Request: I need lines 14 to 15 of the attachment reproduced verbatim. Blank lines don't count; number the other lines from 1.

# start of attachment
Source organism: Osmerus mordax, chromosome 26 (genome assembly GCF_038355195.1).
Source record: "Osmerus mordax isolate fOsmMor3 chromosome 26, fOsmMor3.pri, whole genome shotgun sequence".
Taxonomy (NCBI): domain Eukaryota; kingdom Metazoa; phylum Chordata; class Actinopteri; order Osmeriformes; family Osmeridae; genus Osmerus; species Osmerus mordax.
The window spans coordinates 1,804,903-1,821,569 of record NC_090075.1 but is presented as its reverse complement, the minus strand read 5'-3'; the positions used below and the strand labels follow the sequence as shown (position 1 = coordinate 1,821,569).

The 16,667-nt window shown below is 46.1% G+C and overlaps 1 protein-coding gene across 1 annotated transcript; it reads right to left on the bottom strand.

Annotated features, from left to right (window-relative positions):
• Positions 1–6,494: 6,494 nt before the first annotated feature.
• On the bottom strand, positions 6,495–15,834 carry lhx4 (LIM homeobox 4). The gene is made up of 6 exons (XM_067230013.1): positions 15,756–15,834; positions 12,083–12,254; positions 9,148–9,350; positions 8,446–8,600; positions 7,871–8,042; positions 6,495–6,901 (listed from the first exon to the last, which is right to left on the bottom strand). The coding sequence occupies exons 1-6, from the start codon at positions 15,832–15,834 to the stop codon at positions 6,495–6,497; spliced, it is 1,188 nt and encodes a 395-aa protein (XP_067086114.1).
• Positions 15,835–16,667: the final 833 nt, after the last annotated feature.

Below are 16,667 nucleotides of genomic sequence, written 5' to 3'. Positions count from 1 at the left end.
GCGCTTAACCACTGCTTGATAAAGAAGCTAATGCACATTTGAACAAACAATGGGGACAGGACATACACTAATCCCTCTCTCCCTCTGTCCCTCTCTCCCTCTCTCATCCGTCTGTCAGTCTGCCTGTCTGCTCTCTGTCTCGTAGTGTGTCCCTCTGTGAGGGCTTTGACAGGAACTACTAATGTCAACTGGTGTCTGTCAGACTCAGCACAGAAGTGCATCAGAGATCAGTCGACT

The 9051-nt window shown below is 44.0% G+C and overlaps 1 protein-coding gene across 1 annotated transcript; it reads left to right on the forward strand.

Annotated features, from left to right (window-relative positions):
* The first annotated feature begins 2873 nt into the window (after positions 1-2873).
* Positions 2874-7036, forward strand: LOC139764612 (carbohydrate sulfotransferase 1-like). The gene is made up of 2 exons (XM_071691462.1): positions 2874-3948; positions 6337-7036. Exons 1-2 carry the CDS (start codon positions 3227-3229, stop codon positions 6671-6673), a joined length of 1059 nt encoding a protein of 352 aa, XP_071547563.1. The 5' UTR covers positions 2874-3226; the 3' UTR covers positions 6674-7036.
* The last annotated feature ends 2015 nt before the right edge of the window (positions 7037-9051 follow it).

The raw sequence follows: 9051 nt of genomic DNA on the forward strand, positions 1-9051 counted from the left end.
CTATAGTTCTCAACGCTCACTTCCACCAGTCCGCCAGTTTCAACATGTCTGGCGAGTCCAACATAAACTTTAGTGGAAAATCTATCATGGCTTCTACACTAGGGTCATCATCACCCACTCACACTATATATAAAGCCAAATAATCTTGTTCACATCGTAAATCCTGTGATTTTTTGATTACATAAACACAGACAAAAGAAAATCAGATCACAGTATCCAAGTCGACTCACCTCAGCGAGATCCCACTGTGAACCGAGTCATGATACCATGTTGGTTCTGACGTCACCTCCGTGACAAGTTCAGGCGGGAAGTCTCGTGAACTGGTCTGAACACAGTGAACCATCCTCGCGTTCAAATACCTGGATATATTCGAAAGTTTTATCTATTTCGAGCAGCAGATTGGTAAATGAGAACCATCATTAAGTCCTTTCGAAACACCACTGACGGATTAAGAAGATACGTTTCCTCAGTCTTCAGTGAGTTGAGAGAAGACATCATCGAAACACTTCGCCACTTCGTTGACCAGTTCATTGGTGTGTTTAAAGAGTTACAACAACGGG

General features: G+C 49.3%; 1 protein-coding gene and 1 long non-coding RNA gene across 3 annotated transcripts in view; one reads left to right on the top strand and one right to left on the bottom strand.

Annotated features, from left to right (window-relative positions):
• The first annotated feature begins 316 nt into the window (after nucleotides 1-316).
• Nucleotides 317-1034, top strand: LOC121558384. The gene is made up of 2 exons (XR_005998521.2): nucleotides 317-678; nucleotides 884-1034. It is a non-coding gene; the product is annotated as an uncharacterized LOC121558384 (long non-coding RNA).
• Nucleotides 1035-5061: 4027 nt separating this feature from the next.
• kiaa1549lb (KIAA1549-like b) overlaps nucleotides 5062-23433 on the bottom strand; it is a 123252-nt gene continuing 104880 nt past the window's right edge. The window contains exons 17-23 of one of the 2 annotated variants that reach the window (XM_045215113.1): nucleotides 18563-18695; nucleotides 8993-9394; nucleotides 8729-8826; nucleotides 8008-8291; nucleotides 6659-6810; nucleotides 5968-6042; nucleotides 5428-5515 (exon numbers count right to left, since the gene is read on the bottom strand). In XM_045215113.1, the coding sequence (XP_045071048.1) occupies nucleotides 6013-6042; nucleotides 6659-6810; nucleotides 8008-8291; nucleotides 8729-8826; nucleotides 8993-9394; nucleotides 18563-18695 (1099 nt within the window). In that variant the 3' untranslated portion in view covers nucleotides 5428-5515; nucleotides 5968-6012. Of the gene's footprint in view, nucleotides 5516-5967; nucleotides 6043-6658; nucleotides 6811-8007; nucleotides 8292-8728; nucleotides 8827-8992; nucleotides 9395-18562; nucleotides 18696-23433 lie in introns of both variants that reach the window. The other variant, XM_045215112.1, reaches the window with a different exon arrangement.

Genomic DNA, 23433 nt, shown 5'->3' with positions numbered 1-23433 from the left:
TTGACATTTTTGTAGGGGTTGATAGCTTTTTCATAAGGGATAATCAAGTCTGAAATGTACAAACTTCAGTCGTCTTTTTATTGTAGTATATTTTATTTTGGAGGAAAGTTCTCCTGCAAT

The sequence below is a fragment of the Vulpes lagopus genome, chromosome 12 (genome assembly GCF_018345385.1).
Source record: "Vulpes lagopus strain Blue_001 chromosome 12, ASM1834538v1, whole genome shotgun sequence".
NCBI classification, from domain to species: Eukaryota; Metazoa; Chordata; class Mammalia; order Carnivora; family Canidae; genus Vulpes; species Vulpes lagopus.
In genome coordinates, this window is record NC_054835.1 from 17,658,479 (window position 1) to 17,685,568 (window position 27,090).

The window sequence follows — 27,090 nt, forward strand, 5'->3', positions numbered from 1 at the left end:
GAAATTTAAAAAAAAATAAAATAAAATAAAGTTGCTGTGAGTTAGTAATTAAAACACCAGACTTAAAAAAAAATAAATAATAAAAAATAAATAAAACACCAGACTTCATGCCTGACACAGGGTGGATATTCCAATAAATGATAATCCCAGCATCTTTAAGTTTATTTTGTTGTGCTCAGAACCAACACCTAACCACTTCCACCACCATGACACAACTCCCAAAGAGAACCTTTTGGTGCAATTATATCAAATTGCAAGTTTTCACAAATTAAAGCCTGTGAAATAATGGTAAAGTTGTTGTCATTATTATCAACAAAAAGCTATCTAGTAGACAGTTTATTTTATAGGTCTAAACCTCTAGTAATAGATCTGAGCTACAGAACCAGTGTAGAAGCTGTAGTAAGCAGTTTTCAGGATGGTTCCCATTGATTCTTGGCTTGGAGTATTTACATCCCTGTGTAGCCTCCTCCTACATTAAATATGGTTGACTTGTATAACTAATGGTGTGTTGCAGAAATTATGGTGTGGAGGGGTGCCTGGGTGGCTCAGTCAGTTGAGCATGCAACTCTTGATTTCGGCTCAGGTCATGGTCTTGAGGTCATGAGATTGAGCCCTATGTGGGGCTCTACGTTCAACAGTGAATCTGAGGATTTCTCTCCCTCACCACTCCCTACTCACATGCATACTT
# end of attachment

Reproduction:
* The first annotated feature begins 2873 nt into the window (after positions 1-2873).
* Positions 2874-7036, forward strand: LOC139764612 (carbohydrate sulfotransferase 1-like). The gene is made up of 2 exons (XM_071691462.1): positions 2874-3948; positions 6337-7036. Exons 1-2 carry the CDS (start codon positions 3227-3229, stop codon positions 6671-6673), a joined length of 1059 nt encoding a protein of 352 aa, XP_071547563.1. The 5' UTR covers positions 2874-3226; the 3' UTR covers positions 6674-7036.